Can you expand on the type of projects you would do scoping for free for?
Last year I spent 2 and a bit weeks doing paid scoping, because the client knew where they wanted to get (replace a legacy system), didn't know how it worked, didn't know how their business process was structured. Short of a value-based pitch (which has failed with them in the past) the alternative was a guess.
Afterwards we agreed to go onto build the new system. [ There's a whole 'nother side story as I'd lost money on every project I'd done with them before, so this time opted for time & materials - which sort-of worked, but as their max budget was fixed, as was much of the scope, resulted in considerable stress. Still looking for the lesson to learn. ]
Spend as much time as you think you need to come up with an educated guess.
Build a proposal that quotes a fixed time for the project, but bill the project T&M. Include in your proposal a provision for overage, pro-rated at a daily rate.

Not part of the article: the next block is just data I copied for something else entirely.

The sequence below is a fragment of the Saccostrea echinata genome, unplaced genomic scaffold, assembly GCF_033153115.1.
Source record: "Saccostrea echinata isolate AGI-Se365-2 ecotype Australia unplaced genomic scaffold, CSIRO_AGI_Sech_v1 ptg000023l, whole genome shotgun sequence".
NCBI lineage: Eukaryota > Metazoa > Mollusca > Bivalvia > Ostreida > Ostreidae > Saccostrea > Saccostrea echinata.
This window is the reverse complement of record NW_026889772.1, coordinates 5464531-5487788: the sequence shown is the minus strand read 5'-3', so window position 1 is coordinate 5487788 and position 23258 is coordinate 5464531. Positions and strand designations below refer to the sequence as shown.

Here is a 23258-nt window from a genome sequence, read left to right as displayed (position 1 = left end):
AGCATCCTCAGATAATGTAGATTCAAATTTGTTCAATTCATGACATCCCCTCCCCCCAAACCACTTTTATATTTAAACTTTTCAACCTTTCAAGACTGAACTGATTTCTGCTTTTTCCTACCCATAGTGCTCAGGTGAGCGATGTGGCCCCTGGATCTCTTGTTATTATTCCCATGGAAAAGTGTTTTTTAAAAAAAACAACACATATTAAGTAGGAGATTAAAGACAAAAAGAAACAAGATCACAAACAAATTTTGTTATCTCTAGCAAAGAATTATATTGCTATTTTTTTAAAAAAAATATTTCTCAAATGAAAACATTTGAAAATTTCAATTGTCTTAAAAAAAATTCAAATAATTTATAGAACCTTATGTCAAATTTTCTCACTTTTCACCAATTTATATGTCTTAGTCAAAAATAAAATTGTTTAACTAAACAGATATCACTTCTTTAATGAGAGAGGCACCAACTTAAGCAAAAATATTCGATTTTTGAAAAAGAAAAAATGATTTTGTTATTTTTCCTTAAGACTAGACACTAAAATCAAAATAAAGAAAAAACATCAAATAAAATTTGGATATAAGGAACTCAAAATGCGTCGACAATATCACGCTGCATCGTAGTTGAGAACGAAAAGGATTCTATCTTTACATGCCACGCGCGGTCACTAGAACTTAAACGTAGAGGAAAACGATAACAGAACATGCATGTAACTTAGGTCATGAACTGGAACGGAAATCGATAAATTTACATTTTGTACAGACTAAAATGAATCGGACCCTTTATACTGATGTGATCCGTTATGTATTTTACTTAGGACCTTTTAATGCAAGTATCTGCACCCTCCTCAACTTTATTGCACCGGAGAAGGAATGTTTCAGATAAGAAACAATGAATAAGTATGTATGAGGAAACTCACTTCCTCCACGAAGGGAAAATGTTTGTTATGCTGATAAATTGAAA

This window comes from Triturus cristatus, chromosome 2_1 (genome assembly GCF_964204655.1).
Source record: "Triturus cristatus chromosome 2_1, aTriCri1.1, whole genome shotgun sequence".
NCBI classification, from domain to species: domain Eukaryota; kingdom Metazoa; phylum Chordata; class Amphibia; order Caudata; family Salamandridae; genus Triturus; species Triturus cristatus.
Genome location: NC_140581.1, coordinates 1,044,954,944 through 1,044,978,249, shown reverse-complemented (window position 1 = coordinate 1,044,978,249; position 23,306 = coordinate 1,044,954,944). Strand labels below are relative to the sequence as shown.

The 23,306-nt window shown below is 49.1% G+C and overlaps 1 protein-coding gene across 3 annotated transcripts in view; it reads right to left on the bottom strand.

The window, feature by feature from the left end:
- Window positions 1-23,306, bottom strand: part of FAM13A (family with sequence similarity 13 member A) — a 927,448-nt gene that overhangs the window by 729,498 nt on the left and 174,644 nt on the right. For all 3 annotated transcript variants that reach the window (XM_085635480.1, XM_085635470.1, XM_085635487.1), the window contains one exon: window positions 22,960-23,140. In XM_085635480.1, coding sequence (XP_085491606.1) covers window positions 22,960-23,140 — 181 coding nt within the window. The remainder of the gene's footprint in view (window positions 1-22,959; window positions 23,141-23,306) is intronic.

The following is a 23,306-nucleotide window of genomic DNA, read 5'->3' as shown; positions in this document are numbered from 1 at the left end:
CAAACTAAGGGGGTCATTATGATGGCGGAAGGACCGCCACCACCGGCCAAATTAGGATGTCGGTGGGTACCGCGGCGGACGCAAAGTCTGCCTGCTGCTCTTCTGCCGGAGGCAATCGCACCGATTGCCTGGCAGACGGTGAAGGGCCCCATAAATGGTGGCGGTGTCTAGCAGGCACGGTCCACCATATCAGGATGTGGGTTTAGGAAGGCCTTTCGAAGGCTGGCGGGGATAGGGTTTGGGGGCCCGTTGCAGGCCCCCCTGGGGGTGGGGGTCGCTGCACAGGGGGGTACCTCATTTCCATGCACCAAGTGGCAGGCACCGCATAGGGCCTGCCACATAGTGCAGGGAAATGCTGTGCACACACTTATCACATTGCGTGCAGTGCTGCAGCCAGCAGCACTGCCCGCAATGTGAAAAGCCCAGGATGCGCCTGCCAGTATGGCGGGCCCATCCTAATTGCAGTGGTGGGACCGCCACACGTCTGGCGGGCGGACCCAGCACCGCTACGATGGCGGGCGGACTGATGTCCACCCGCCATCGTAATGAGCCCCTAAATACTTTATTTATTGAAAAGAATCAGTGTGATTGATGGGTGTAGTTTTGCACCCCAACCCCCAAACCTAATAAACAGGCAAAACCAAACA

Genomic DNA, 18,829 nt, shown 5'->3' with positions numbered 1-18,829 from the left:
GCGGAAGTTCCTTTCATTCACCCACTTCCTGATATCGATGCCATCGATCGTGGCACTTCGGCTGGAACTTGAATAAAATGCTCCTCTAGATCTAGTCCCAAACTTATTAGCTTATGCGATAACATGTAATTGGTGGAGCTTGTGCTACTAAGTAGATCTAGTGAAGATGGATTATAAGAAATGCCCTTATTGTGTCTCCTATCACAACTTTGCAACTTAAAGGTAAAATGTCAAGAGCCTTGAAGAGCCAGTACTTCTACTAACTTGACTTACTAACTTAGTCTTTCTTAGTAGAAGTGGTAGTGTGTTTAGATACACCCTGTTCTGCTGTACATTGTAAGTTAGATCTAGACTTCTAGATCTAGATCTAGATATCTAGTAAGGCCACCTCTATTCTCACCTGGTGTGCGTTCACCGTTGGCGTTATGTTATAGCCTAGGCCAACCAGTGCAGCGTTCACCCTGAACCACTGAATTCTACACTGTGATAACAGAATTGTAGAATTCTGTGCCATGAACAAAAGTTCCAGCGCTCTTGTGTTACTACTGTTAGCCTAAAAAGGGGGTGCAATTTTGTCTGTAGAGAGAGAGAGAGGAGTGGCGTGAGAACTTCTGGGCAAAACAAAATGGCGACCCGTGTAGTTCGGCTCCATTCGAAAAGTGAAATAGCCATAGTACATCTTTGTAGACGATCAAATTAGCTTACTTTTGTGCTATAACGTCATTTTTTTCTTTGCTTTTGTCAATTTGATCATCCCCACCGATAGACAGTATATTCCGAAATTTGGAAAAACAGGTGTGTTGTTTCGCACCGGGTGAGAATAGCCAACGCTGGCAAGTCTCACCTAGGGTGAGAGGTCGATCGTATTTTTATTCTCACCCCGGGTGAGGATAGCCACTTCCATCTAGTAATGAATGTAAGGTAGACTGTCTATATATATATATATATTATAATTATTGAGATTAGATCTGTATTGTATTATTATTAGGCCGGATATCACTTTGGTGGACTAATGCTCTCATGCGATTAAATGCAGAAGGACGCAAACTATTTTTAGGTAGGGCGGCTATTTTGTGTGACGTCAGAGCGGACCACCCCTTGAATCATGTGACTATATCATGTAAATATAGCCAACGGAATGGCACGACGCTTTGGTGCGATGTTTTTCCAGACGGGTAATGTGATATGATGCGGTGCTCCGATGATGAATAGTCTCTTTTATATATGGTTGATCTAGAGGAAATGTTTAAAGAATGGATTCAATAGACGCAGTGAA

Don't bill for scoping work. If it takes 2 weeks to scope your typical project, and those 2 weeks are dragging your practice down, what I'm hearing is that you should raise your rates on delivery, not that you should try to charge some secondary "discovery" rate for or (god forbid) try to bill at your delivery rate.
Thinking about it, I have a mental block around not billing. I want to see the balance tick up, hour by hour. Any non-billable time is wasted time. Not being paid = no self-worth = I'm wasting my time & got to try harder.
So billing for value, where I haven't "earned" the money by working for it, or putting in a speculative 2-weeks to scope - I'm fighting myself.
[Corollary: I'm very (too) risk averse]
Do you pre-filter clients at all to ensure they have the budget? I've done scoping work for free, only to learn afterwards that the clients budget was 10% of what it needed to be. Do you just accept that as part of doing business, or is there a way to avoid it?
The question I put to you is, would you rather get good at extracting nickels and dimes from clients of a wide spectrum of quality, or would you rather get good at making sure the clients in your pipeline are mostly all high-quality? Billing for scoping time is a good way to get good at the former, and a good way to stay bad at the latter.